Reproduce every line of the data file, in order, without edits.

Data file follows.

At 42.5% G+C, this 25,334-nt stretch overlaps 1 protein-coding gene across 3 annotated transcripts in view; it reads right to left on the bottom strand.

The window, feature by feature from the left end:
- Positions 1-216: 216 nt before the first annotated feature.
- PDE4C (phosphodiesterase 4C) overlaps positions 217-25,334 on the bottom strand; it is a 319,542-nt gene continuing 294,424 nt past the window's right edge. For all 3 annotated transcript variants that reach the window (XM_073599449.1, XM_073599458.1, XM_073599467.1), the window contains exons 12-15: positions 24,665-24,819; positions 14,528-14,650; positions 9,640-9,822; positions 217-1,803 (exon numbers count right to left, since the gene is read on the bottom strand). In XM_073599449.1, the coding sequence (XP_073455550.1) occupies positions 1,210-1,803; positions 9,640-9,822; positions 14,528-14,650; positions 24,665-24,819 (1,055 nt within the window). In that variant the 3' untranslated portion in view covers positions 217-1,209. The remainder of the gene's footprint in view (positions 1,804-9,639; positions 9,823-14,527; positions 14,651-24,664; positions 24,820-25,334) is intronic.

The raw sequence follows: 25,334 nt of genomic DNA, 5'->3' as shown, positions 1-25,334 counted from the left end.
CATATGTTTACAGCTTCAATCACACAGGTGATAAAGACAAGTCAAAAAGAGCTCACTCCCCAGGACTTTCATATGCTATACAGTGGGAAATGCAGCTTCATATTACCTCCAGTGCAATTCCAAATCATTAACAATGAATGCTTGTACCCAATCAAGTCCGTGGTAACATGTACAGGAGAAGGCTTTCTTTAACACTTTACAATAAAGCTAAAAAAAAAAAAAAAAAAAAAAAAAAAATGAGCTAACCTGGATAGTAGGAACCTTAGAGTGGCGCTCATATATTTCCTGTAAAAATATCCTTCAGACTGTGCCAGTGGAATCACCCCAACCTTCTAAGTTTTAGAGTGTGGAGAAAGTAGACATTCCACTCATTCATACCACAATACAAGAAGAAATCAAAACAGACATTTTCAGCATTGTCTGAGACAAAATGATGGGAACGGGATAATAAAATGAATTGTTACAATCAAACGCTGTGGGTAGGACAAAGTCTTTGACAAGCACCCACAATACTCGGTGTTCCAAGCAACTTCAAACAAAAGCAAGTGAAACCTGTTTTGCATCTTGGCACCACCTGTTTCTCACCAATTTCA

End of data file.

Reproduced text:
At 42.5% G+C, this 25,334-nt stretch overlaps 1 protein-coding gene across 3 annotated transcripts in view; it reads right to left on the bottom strand.

The window, feature by feature from the left end:
- Positions 1-216: 216 nt before the first annotated feature.
- PDE4C (phosphodiesterase 4C) overlaps positions 217-25,334 on the bottom strand; it is a 319,542-nt gene continuing 294,424 nt past the window's right edge. For all 3 annotated transcript variants that reach the window (XM_073599449.1, XM_073599458.1, XM_073599467.1), the window contains exons 12-15: positions 24,665-24,819; positions 14,528-14,650; positions 9,640-9,822; positions 217-1,803 (exon numbers count right to left, since the gene is read on the bottom strand). In XM_073599449.1, the coding sequence (XP_073455550.1) occupies positions 1,210-1,803; positions 9,640-9,822; positions 14,528-14,650; positions 24,665-24,819 (1,055 nt within the window). In that variant the 3' untranslated portion in view covers positions 217-1,209. The remainder of the gene's footprint in view (positions 1,804-9,639; positions 9,823-14,527; positions 14,651-24,664; positions 24,820-25,334) is intronic.

The raw sequence follows: 25,334 nt of genomic DNA, 5'->3' as shown, positions 1-25,334 counted from the left end.
CATATGTTTACAGCTTCAATCACACAGGTGATAAAGACAAGTCAAAAAGAGCTCACTCCCCAGGACTTTCATATGCTATACAGTGGGAAATGCAGCTTCATATTACCTCCAGTGCAATTCCAAATCATTAACAATGAATGCTTGTACCCAATCAAGTCCGTGGTAACATGTACAGGAGAAGGCTTTCTTTAACACTTTACAATAAAGCTAAAAAAAAAAAAAAAAAAAAAAAAAAAATGAGCTAACCTGGATAGTAGGAACCTTAGAGTGGCGCTCATATATTTCCTGTAAAAATATCCTTCAGACTGTGCCAGTGGAATCACCCCAACCTTCTAAGTTTTAGAGTGTGGAGAAAGTAGACATTCCACTCATTCATACCACAATACAAGAAGAAATCAAAACAGACATTTTCAGCATTGTCTGAGACAAAATGATGGGAACGGGATAATAAAATGAATTGTTACAATCAAACGCTGTGGGTAGGACAAAGTCTTTGACAAGCACCCACAATACTCGGTGTTCCAAGCAACTTCAAACAAAAGCAAGTGAAACCTGTTTTGCATCTTGGCACCACCTGTTTCTCACCAATTTCA